Beau Boudreaux, Dennis Saleh, and Tom Smith deliver something different in their work as they clearly produce masques or personnae. Boudreaux creates a tender sensual yet tense moment in “Constantinople”: “She begins slicing small pieces of bread / goat buter and chives start to fry / she is naked kneeling on the worn rug / thrown at an angle across the scarred floor. . . .” In his five part “Dream of Freud’s with Revelations of Four Clues and a Fate, Dali, 1951,” Dennis Saleh blends ekphrasis, short tercets set in columns without punctuation
    marks–so sharp but blurry–allusion, and vivid imagery to create a compelling and thoughful collage: “Years / beseech / memory // like / the / stars.” And Smith recreates from The Early History of Rome in
    “Livy’s Dream,” of “brutes, bumpkins, boars.” And poems arrive about 9/11; a World War II veteran; Antietam; Hector E. Estrada’s “crazy abuelo” character and Mexcaltitan of folklore, culture, and cancer; a reference to the Lone Ranger and the discomforts of womanhood, a loss of childhood; and Nellie Wong’s account of Li Hong on the occasion of her eightieth birthday–a Chinese immigrant: “you were always / Present in your onw body, you who worked / As a domestic as a teen, sweeping, cleaning. . . .”

    Finally, the editors, themselves, have poems within the body of the show. Nicky Selditz opens “Ever Nearer the Gutter” with the speaker’s movie-like aside: “You know how it is / with new dragons to be slain / every other day. . . .” and works toward or through demons of a sort. Madeline Sharples brings a mother’s mourning–“before he went crazy / and decided to leave us / way before his time”–and letting go of his clothing, those reminders, listed in “Black Bomber.” And Larry Ziman’s prose poem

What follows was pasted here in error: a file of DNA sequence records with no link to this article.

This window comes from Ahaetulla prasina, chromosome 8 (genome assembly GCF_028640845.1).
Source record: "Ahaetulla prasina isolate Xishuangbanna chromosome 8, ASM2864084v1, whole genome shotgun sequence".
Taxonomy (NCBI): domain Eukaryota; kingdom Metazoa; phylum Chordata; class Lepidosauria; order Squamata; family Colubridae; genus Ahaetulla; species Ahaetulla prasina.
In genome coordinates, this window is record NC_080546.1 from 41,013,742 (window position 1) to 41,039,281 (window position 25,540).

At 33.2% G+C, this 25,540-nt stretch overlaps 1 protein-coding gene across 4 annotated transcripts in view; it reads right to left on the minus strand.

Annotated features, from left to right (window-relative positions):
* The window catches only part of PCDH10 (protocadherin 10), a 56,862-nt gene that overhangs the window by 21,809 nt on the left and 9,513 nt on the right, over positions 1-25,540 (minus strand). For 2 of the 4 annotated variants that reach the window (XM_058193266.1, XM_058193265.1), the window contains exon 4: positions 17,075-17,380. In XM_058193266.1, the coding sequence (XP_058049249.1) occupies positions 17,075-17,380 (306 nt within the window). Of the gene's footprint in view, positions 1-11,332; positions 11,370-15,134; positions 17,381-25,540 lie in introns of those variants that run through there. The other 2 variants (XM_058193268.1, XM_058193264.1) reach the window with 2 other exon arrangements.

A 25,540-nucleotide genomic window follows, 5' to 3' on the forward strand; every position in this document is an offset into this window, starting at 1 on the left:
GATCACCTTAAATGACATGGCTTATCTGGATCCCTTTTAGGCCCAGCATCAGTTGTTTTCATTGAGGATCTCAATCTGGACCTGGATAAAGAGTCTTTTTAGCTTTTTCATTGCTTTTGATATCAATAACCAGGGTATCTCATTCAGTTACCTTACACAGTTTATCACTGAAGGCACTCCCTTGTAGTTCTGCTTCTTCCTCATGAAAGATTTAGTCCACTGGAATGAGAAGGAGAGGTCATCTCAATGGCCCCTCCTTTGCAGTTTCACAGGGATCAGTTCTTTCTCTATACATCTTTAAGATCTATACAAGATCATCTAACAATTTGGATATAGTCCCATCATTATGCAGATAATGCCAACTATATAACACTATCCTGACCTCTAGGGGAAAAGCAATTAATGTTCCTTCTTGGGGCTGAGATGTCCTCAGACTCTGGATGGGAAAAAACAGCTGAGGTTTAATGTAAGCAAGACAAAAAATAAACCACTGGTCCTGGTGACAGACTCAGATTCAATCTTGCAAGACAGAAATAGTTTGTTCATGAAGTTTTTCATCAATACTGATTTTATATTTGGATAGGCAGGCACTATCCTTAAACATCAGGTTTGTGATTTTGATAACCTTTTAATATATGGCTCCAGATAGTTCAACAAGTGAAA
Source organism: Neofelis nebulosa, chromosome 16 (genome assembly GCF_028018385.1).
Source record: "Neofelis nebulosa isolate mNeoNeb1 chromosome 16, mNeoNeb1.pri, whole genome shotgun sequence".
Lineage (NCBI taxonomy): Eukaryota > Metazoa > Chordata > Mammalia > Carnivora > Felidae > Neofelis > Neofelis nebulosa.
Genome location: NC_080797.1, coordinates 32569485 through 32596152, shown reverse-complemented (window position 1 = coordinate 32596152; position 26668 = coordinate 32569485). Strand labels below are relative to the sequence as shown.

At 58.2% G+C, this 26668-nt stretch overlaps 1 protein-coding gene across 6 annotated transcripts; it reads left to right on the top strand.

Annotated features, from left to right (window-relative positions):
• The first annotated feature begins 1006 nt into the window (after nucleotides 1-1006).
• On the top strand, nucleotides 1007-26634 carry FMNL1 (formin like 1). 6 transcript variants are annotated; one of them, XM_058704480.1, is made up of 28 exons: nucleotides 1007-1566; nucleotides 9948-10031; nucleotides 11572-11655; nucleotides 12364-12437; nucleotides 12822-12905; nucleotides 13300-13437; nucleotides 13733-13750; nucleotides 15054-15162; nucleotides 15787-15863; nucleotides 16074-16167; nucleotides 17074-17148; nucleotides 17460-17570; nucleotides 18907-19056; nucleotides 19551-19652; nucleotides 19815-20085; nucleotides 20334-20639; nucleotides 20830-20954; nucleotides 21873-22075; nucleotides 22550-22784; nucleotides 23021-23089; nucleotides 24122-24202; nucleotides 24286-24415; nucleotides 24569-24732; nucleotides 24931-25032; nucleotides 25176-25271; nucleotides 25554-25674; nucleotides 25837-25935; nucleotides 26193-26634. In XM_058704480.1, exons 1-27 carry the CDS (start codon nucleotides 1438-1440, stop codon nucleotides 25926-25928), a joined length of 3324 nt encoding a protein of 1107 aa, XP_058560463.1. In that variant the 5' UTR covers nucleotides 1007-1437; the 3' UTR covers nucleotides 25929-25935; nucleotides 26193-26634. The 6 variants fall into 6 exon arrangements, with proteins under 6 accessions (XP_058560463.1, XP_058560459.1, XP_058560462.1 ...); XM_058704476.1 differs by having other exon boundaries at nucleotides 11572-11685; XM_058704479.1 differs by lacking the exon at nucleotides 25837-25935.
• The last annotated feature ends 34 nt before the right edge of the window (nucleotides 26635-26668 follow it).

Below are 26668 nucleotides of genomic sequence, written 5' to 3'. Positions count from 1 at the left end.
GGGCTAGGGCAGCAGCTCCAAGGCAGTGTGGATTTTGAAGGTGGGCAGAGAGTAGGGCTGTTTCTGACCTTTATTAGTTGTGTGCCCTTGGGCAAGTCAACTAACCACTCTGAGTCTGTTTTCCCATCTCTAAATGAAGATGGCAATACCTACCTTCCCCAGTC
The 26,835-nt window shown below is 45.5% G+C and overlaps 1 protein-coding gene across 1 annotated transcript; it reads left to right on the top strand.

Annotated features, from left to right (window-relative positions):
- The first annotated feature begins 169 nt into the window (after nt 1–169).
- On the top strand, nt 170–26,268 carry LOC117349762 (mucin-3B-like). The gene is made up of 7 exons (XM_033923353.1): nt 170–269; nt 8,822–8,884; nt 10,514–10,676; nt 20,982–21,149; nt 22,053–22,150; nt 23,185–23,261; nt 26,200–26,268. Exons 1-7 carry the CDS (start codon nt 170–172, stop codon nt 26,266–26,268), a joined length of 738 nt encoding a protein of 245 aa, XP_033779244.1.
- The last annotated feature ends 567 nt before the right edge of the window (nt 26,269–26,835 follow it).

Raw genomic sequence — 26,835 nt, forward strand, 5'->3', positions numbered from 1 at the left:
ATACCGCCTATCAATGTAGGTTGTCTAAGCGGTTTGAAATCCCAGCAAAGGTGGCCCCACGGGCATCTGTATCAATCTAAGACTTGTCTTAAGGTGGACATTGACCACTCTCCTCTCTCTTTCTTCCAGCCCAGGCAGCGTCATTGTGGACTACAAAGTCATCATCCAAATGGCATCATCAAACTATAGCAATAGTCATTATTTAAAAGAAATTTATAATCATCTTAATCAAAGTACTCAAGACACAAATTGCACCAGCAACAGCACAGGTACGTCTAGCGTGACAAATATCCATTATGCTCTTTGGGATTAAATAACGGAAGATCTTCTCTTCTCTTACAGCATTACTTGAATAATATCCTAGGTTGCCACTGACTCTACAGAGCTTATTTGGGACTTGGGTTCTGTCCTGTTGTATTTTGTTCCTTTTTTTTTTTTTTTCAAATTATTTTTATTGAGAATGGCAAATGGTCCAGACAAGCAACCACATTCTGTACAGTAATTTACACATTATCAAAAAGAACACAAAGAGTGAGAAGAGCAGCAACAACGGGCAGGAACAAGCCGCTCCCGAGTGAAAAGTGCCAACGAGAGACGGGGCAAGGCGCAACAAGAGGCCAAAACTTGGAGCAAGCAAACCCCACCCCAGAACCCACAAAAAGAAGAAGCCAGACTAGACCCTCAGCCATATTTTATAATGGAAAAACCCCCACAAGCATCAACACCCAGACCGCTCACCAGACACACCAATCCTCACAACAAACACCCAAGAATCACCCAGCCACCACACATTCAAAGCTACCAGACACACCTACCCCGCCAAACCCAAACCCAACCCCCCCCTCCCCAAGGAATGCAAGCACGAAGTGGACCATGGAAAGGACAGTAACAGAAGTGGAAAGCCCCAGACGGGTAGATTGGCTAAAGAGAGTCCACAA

tempts the reader and the space pilot along a rambling journey until a “sensous voice” indicates the identity of the pilot, Buck Rogers, in
    “Sci-Fi Flick.”

    A number of the poems, however, do not leap from the page in their imagery and neither sound nor strike with the subconscious intensity or resonance that one might expect from a book called The Great American Poetry Show. Still, the collection does succeed in bringing into print, together, an array of contributors and stories that in the end make the
    experience enjoyably American–for their breadth, consideration, and subject matter. Through an exploration of place, ritual, and the freedom to write, this anthology attempts at a statement on American poetry and poetics. The results are there in print.